By 1974 the poppers craze was in full swing, and by 1977 poppers were in every corner of gay life. At gay gathering places – bars, baths, leather clubs – the popper miasma was taken for granted. For some gay men, poppers became a sexual crutch, without which they were incapable of having sex, even solitary masturbation.



A number of factors help explain why poppers became a mass phenomenon among gay men:



• Poppers have been either legal or tolerated by the authorities. So long as they were labelled “room odorizers” and marketed only to gay men, the FDA looked the other way



• Poppers were affordable. A bottle could sell for as little as $2.99, a lot less than heroin, cocaine, or alcohol



• Poppers were assumed to be harmless. The name “poppers” sounds amusing, innocuous. There had been little word in the gay press about harmful effects.



But poppers do have harmful effects. They damage the immune system. They can cause severe or fatal anemia. They injure the lungs. Poppers have the potential to cause cancer. Poppers can cause death or brain damage from cardiovascular collapse or stroke.



Some scientists have drawn epidemiological links between the use of poppers and the development of AIDS, especially Kaposi’s sarcoma (or KS), an affliction of the blood vessels. At present, the nitrites-KS hypothesis is as strong as any.



Beginning in 1981, San Francisco activist Hank Wilson, founder of the Committee To Monitor Poppers, regularly sent out packets of medical reports to the gay press. These were ignored. In 1982 a scientist sent a letter to The Advocate, describing research which demonstrated that amyl nitrite strongly suppresses the immune systems of mice. The Advocate’s editor said the magazine weren’t interested.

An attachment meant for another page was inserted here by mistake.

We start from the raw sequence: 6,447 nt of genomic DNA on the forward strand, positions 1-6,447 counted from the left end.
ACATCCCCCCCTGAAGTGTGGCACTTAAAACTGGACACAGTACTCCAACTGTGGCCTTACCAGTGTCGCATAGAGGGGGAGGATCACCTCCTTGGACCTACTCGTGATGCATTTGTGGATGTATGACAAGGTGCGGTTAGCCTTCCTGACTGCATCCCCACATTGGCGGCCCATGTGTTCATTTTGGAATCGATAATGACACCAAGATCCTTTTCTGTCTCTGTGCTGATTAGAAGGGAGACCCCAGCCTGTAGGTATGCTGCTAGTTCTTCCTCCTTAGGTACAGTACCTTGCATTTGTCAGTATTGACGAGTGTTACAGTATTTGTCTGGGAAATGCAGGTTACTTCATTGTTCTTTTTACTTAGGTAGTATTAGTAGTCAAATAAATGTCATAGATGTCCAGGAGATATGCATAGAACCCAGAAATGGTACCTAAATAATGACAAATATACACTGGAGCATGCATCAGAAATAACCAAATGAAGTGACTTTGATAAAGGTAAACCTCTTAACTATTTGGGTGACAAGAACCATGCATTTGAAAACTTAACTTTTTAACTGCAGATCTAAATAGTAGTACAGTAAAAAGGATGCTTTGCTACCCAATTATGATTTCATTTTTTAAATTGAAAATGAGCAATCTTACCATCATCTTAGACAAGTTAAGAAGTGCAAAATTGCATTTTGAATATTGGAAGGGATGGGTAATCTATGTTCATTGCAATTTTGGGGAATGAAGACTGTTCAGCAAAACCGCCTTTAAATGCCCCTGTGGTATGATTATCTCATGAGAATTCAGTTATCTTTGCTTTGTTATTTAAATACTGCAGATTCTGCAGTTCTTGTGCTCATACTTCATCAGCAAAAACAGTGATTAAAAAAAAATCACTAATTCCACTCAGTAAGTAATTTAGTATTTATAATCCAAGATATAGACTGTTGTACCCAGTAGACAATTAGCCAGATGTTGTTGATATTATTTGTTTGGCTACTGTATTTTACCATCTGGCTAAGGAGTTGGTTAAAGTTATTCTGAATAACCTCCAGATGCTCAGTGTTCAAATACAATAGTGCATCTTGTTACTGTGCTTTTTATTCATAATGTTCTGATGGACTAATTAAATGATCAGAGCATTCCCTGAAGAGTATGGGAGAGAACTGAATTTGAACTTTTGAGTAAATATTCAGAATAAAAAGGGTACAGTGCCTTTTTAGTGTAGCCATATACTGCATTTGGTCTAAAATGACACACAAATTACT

Still in 1982, the Bay Area Reporter in San Francisco ran the longest editorial in its entire history, attacking Wilson for criticizing poppers. In 1983, at the request of a poppers manufacturer, The Advocate ran a series of advertisements (“Blueprint For Health”) which claimed that government studies had exonerated poppers from any connection to AIDS. For most of the gay press, advertising dollars were more important than looking critically at a dubious product.



I began collaborating with Wilson in 1983. We published a series of pamphlets and, in 1986, a little book, Death Rush: Poppers And AIDS. In 1983 I spoke out publicly against poppers for the first time at a meeting of the New York Safer Sex Committee.



I was savagely attacked on the spot by a gay physician, the late Stephen Caiazza, who waved his arms and screamed at me like a maniac.



Now it’s 2000, more than 10 years after poppers were outlawed in the US, and not much has changed. Poppers are no longer advertised in the mainstream gay press. But a new market has sprung up on the Internet; many gay porn sites also sell bottles of nitrite mixes often advertised as leather cleaner. The largest circuit party of all, the Black And Blue, held annually in Montreal, has “Z-Best Leather Cleaner” as a major sponsor. I would not recommend using this product on your leather jacket.



I find this deceitful advertising sleazy. We know perfectly well that poppers are not room odorizers, aromas, video head cleaners or leather cleaners. They are chemicals that provide a quick buzz and have harmful side effects.



Banning poppers isn’t the answer. But their use can be harmful and needs to be separated from the gay cultural identity.